Elizabeth “Beth” Howland was a theatre and television actress and singer from America. She garnered fame for portraying Vera Gorman in ‘Alice’, the 1970s and 1980s sitcom based on Martin Scorsese's 1974 comedy-drama ‘Alice Doesn't Live Here Anymore’. A native of Massachusetts, Howland relocated to New York City when she was 16 years old. In 1959, she had her Broadway debut in the Carol Burnett musical ‘Once Upon a Mattress’. That year, she also made her screen debut in an uncredited role in the film ‘Li'l Abner’. Her first television role came in 1973, in the telefilm ‘The Ted Bessell Show’. Besides ‘Alice’, Howland had prominent roles in shows like ‘The Mary Tyler Moore Show’ and ‘The Love Boat’. She was nominated for the Golden Globe Awards four times but did not win one.
After graduating from high school, Beth Howland came to New York City with acting aspirations. She experienced her share of struggles in the early years of her career but eventually landed the role of Lady Beth in an off-Broadway production of Carol Burnett’s musical ‘Once Upon a Mattress’. The play opened on May 11, 1959, and proved to be a success. Later that year, it had its Broadway premiere at the Alvin Theatre (now known as the Neil Simon Theatre) and went on to be staged on other Broadway theatres as well. ‘Once Upon a Mattress’ also marked Howland’s Broadway debut. In the ensuing years, she also acted in musicals like Michael Stewart’s ‘Bye Bye Birdie’, Hugh Martin and Timothy Gray’s ‘High Spirits’, Ira Levin’s ‘Drat! The Cat!’, and Nunnally Johnson’s ‘Darling of the Day’.
Despite the fact that she was active in the industry for 43 years, Howland appeared in only two films, and both of those appearances were uncredited. She had her screen debut in the 1959 musical film ‘Li'l Abner’, portraying Clem’s wife. The film was inspired by Al Capp’s popular comic strip of the same name and the 1956 Broadway musical of the same name. Howland made her final cinematic appearance in the 1974 crime drama film ‘Thunderbolt and Lightfoot’, in which she played the vault master’s wife.
Howland debuted on the small screen in the telefilm ‘The Ted Bessell Show’ in 1973. Also starring Ted Bessell, Robert Walden, and Barra Grant, the film revolves around a magazine publisher who desperately tries to prevent the dissolution of his marriage as well as his magazine. She then appeared in an episode of ABC’s comedy anthology series ‘Love, American Style’. In the season five premiere (1975) of CBS’ detective television series ‘Canon’, she portrayed a secretary. That year, she also made guest appearances in two other shows, ABC’s police procedural drama ‘The Rookies’ and CBS’ drama series ‘Bronk’. Between 1972 and 1975, Howland appeared in two episodes of the CBS sitcom ‘The Mary Tyler Moore Show’, portraying two different characters.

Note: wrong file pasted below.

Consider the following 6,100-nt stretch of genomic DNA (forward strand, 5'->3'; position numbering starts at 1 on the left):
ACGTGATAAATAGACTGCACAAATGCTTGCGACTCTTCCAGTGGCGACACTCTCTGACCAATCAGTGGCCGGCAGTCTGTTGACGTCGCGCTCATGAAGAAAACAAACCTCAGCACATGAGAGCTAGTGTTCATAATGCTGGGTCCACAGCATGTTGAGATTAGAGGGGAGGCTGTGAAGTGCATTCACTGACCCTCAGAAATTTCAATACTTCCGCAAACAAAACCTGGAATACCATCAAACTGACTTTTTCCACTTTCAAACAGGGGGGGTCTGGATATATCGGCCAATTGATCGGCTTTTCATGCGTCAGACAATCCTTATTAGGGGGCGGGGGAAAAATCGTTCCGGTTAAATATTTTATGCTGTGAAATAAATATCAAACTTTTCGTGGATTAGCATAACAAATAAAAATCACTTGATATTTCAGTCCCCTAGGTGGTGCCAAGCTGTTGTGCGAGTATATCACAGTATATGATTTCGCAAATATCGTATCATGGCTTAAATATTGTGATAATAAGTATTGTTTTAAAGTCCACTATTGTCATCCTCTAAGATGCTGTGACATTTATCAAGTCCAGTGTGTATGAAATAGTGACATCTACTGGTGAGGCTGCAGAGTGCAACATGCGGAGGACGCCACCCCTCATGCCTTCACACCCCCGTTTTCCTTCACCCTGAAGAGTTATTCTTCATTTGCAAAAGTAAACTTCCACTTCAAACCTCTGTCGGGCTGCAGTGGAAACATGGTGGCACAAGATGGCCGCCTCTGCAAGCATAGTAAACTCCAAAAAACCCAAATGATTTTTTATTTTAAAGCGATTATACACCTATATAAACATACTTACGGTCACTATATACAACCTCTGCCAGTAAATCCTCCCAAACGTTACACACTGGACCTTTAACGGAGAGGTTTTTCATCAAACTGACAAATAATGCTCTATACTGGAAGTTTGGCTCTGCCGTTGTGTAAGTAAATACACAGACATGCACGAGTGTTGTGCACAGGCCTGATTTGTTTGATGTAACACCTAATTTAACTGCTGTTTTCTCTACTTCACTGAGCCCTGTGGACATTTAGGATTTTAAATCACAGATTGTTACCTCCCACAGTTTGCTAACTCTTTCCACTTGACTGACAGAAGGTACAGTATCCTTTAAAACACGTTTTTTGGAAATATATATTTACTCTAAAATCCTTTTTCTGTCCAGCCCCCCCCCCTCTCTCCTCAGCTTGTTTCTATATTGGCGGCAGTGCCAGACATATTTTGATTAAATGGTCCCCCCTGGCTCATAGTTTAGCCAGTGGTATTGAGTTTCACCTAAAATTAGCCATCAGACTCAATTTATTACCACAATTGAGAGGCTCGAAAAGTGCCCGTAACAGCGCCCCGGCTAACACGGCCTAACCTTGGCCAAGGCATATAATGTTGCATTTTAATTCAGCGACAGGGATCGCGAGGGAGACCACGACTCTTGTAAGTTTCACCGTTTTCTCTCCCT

In 1979, she was cast as Essie Carmichael in the 1979 television adaptation of George S. Kaufman and Moss Hart’s comedy ‘You Can't Take It with You’. In 1980, she played a stripper in the HBO film ‘The Wild Wacky Wonderful World of Winter’. Howland portrayed four different characters, Lee Noble, Eloise Farnsworth, Jeannie Davis, and Captain Bernice Tobin, in six episodes of ABC’s comedy-drama series ‘The Love Boat’. In 1983, she played Evelyn Hillingdon in the television adaptation of Agatha Christie’s novel ‘A Caribbean Mystery’.
In CBS’ sitcom ‘Alice’, which aired from August 31, 1976, to March 19, 1985, Howland played the neurotic and scatter-brained Vera Louise Gorman. Besides the series protagonist Alice (Linda Lavin), Vera is the only original waitress who remains employed at the diner throughout the show’s nine-season run. Howland was nominated for four Golden Globes (1980-83) for her performance in the show but never won one.
In later years, she appeared in TV shows like ‘Comedy Factory’, ‘You Can’t Take It with You’, ‘Murder, She Wrote’, ‘Sabrina, the Teenage Witch’, and ‘Chicken Soup for the Soul’. Her last screen appearance was in a 2002 episode of Fox’s short-lived show ‘The Tick’. She also lent her voice to a singer in the animated series ‘Batman Beyond’ (2000) and Dr. Leventhal in ‘As Told by Ginger’ (2002).
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Family & Personal Life
Born on May 28, 1941, in Boston, Massachusetts, Beth Howland moved to New York City at the age of 16 with a friend, who was a dancer.
On November 6, 1961, Howland exchanged wedding vows with actor Michael J. Pollard. They had a daughter together, named Holly Pollack. The couple divorced in 1969. Her second husband was actor Charles Kimbrough, whom she married in 2002.
Since Howland was a teenager, she had been smoking cigarettes. She quit smoking in the 2000s but was diagnosed with lung cancer. She passed away on December 31, 2015, after a long battle with the disease. As per her wish, her husband, Charles Kimbrough, did not inform the media of her death immediately. On May 24, 2016, four days prior to her 75th birthday, he reached out to Associated Press to report that his wife had died.